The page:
Review: Oh Lucy! dir. Atsuko Hirayanagi (SGIFF 2017)
Oh Lucy! is a road trip film with an improbable premise – middle-aged office worker Setsuko (Shinobu Terajima) agrees to her niece Mika’s (Shioli Kutsuna) request to take over her position at an English class, only to fall in love with the charming American English teacher John’s (Josh Hartnett) unconventional methods. But her happiness is short-lived when both Mika and John elope to America in a secret relationship, and Setsuko is joined by Mika’s exasperated mother Ayako (Kaho Minami) in a quest for love and truth.
Director/screenwriter Atsuko Hirayanagi has a wry sense of humour throughout the film, leading to plenty of giggles and genuinely hilarious moments. These are perfectly encapsulated in the multifaceted facial expressions of Terajima, who goes from ash-faced and sharp-tongued as she shoots the occasional deathglare, to soft and flirtatious, testing her English like an excited child as she opens her mouth wide and caresses each word lovingly while clad in an audacious blonde wig, the two contrasts creating humour from their extremities.
But Oh Lucy! is also an incredibly dark film, one even the humour cannot lighten completely. In the hands of Hirayanagi, Tokyo becomes a site of claustrophobia and mental distress. At the very beginning of the film, Setsuko bears witness to a man jumping off a train platform to commit suicide one morning, before heading to work to find out one of her oldest colleagues (42 years at the company) has been let go of. Although her colleagues mourn her leaving to her face, they’re celebrating behind her back, a fact that Setsuko makes blatantly clear to the older woman. Almost every single character in Oh Lucy! is hanging on to life by a thread, the slightest hit able to drive them to suicide.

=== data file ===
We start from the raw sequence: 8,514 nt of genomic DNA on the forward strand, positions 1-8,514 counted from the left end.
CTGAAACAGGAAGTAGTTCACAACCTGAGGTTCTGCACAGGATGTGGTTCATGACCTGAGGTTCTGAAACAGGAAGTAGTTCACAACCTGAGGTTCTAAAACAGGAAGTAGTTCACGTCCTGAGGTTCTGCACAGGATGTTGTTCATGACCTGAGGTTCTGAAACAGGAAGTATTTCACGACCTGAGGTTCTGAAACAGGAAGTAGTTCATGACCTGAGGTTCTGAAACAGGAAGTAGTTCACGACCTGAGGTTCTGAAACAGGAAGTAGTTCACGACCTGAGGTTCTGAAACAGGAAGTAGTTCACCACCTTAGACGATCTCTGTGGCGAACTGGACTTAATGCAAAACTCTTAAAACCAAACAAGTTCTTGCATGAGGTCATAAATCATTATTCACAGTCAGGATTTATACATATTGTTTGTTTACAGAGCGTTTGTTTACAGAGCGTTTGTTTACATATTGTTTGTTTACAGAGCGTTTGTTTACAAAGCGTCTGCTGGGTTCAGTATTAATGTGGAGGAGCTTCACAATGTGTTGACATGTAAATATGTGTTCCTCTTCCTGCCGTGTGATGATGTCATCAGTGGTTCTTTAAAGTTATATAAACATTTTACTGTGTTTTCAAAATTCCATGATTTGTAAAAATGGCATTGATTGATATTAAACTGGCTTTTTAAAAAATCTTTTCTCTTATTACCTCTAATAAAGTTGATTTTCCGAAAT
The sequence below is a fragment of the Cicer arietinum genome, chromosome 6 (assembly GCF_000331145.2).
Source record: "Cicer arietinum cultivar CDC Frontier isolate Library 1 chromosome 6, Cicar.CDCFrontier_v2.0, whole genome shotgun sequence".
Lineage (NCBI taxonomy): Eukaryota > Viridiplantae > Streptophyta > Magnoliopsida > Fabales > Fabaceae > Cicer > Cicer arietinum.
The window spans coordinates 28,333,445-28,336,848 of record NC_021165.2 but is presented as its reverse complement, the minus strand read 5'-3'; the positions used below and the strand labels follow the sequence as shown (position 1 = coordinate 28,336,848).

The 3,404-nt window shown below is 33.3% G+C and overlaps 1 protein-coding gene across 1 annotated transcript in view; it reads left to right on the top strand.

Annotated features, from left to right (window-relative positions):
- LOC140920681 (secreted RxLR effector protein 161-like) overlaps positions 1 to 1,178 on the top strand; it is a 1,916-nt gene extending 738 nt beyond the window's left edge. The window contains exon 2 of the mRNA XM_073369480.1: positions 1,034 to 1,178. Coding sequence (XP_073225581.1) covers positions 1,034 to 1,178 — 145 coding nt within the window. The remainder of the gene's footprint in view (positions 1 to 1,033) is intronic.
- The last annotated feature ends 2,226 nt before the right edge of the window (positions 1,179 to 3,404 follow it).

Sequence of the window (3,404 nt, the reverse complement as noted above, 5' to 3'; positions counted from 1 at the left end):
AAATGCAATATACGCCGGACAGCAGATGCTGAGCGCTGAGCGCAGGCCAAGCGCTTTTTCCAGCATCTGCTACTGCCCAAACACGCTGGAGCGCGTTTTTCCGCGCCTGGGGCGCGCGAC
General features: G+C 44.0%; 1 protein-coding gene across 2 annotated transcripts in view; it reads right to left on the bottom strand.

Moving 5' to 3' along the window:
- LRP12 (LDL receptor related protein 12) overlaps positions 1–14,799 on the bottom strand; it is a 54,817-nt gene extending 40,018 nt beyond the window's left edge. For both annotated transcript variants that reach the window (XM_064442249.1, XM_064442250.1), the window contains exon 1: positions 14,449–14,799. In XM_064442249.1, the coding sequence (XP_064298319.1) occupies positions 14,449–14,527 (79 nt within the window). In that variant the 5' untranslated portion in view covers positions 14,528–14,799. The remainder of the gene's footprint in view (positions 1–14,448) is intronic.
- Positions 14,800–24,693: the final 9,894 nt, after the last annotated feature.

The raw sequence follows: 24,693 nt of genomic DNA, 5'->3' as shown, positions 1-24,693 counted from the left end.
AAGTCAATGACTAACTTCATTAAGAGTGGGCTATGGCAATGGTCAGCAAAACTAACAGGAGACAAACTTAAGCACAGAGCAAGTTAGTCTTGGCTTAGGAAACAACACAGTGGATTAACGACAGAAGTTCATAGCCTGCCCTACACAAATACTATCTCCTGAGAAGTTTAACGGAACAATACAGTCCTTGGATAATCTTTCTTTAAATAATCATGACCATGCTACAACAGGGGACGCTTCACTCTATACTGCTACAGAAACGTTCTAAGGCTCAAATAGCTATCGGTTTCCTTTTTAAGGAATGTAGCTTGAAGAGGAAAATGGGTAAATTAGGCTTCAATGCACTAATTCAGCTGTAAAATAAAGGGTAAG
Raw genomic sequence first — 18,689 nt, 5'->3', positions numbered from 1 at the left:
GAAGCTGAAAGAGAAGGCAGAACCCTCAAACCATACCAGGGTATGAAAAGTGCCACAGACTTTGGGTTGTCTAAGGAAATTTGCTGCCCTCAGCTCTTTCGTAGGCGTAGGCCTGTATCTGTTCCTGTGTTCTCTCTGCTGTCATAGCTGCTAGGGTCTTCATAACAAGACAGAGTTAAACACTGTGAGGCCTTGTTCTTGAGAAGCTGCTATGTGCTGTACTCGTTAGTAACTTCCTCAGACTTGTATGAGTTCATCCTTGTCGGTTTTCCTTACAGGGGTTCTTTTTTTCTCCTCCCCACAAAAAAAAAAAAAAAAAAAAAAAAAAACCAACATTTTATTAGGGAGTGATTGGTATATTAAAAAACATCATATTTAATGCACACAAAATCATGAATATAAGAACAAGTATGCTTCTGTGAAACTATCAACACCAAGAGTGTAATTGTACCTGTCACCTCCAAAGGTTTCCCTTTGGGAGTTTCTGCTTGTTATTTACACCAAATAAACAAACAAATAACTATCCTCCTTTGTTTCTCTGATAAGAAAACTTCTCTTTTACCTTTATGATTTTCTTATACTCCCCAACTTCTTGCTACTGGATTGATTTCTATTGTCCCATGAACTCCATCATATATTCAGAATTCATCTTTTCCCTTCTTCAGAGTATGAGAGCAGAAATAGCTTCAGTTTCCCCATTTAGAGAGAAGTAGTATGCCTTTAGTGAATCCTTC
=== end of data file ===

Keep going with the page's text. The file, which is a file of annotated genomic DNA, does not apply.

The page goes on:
Yet, despite the many suicide attempts witnessed in Oh Lucy!, it is ultimately a film about hope. Watching Setsuko find the light and will to carry on with a simple hug from John is enough to make anyone who’s had a brush with depression feel incredibly moved, and in that moment, Terajima’s face completely lights up, renewed with life. It’s a doomed romance from the get go, but we find ourselves rooting for Setsuko despite the inevitable, a modern tragic heroine who wins us over with her sheer determination.
Terajima isn’t the only highlight of the film. Josh Hartnett is perfectly cast as a charming scumbag, while Shioli Kutsuna does rash, manic youth well. But Kaho Minami truly shines as Mika’s tiger mother and Setsuko’s sister – tight-lipped, strict and stereotypically Japanese to a fault, bringing many of the comic moments besides Terajima and stealing many of the scenes she appears in.
Oh Lucy! is the kind of film that brought us on a true wild ride – teetering between laugh out loud moments to crushing, emotionally devastating ones. Relatable and genuine, while being simultaneously outrageously entertaining, Oh Lucy! is an incredibly reassuring film that successfully finds its heart by the end, leaving audiences with a warmth in their hearts and hope that nothing is ever completely lost, a newfound belief in a world where love is always just around the corner to catch you when you fall.
SGIFF 2017 runs from 23rd November to 3rd December across various cinemas and venues. More information and ticket sales available from their website.